Broadcast Engineer Careers: Job Description & Salary Info

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Get the truth about a broadcast engineer's salary, training requirements and career prospects. Read the job description and see the pros and cons of becoming a broadcast engineer.
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Pros and Cons of Being a Broadcast Engineer

Broadcast engineers maintain the broadcasting equipment that affects a transmission's strength, clarity, sound and color at the transmission facilities that get your favorite TV and radio shows on air. Find out the pros and cons of being a broadcast engineer to decide if it's right for you.

Pros of a Broadcast Engineering Career
Associate degrees and technical training can be enough for many entry-level jobs*
On-the-job training is an option for certain specializations*
Can work in many industries (TV, cable, radio, Internet broadcasting)*
Can work in many geographical locations*

Cons of a Broadcast Engineering Career
Sluggish job growth (expected three percent from 2012 through 2022)*
Long work hours often include nights, weekends and holidays*
May require additional, specialized training to rise to managerial positions*
Competitive field, especially in metropolitan areas*

Source: *U.S. Bureau of Labor Statistics.

Career Information

Job Description and Duties

Also called 'broadcast operators' or 'broadcast technicians,' broadcast engineers work in industries like television, radio, cable and film and are responsible for using and maintaining TV and radio broadcasting equipment and maintaining broadcasting systems and transmission facilities. Additionally, because of the very immediate and fast-paced nature of the field, they constantly face both time and accuracy pressures and must be able to trouble-shoot and problem-solve in the middle of a broadcast. With production deadlines looming and high-stakes programs at risk, broadcast engineers must be comfortable working in fast-paced environments.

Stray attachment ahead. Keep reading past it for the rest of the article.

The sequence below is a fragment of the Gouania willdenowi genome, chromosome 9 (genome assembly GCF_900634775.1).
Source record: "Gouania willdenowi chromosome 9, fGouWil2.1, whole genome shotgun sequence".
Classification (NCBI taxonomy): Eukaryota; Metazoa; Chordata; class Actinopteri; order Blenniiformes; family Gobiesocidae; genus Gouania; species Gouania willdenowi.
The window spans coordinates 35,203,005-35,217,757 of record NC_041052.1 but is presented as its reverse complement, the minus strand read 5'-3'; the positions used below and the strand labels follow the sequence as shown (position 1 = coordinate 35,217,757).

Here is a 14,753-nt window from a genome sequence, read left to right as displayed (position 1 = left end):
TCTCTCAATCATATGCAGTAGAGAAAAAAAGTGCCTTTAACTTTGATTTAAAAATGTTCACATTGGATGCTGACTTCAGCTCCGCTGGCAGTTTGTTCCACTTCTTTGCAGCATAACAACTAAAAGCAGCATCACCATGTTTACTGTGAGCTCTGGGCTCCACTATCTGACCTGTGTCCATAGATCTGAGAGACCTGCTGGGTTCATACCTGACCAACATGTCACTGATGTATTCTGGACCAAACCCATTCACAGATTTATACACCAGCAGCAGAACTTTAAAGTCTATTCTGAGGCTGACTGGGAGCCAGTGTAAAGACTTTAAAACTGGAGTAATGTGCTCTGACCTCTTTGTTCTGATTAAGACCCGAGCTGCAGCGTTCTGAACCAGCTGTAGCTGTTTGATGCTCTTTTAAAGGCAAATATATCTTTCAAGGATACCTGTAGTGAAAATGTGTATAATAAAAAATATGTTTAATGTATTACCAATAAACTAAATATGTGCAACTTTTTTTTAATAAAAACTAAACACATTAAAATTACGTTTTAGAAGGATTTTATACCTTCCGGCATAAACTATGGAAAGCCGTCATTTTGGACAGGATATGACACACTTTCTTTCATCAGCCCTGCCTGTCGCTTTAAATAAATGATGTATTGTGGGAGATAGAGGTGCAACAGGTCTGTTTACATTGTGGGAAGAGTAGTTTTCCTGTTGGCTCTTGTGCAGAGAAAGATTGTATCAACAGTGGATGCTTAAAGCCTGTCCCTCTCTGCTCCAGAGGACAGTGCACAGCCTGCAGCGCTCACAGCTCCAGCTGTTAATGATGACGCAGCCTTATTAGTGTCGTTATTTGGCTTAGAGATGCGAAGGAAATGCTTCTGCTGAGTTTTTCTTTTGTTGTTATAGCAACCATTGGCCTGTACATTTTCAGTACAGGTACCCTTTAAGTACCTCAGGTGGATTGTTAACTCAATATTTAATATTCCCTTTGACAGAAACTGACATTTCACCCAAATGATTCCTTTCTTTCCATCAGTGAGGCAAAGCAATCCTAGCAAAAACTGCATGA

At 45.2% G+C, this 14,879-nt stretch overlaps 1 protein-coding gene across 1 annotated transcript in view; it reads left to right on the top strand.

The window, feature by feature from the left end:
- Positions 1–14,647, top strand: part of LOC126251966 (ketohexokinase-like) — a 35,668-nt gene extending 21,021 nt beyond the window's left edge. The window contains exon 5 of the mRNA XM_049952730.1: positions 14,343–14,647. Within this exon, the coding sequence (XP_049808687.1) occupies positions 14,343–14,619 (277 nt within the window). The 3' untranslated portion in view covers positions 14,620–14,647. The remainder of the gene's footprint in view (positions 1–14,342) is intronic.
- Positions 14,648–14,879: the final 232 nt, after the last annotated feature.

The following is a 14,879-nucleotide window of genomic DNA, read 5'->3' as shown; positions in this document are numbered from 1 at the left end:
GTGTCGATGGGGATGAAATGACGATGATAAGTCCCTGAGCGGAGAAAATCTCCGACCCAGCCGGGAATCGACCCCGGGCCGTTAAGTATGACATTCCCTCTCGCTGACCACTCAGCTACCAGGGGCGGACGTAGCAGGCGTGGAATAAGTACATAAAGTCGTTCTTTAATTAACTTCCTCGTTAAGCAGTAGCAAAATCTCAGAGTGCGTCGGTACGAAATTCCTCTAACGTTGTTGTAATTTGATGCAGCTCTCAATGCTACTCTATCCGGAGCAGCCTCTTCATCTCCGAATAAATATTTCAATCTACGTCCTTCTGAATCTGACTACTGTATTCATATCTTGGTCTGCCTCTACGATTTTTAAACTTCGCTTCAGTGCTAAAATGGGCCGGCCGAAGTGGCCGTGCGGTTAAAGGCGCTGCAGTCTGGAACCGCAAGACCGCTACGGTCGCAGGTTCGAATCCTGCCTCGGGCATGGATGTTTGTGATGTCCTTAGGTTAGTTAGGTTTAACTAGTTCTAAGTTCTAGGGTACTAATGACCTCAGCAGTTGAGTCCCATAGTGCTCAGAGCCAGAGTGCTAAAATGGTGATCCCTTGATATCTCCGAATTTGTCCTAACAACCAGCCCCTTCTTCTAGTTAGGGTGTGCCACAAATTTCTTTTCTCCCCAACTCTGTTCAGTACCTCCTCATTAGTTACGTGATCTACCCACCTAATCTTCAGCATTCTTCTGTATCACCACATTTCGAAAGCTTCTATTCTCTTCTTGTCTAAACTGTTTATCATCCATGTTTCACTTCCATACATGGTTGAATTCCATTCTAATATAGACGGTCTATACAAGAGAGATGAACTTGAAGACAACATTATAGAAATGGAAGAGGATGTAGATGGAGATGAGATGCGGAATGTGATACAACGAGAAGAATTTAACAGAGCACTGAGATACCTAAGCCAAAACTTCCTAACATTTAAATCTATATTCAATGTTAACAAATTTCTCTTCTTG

A broadcast engineer's workdays can be long and will often include nights, weekends and holidays (someone has to be there to broadcast the ball drop at the Times Square New Year's show!). And broadcasting technology is increasingly becoming computerized, which means that considerable knowledge and a facility for computer learning is rapidly becoming a basic requirement for people joining the field.

Career Prospects and Salary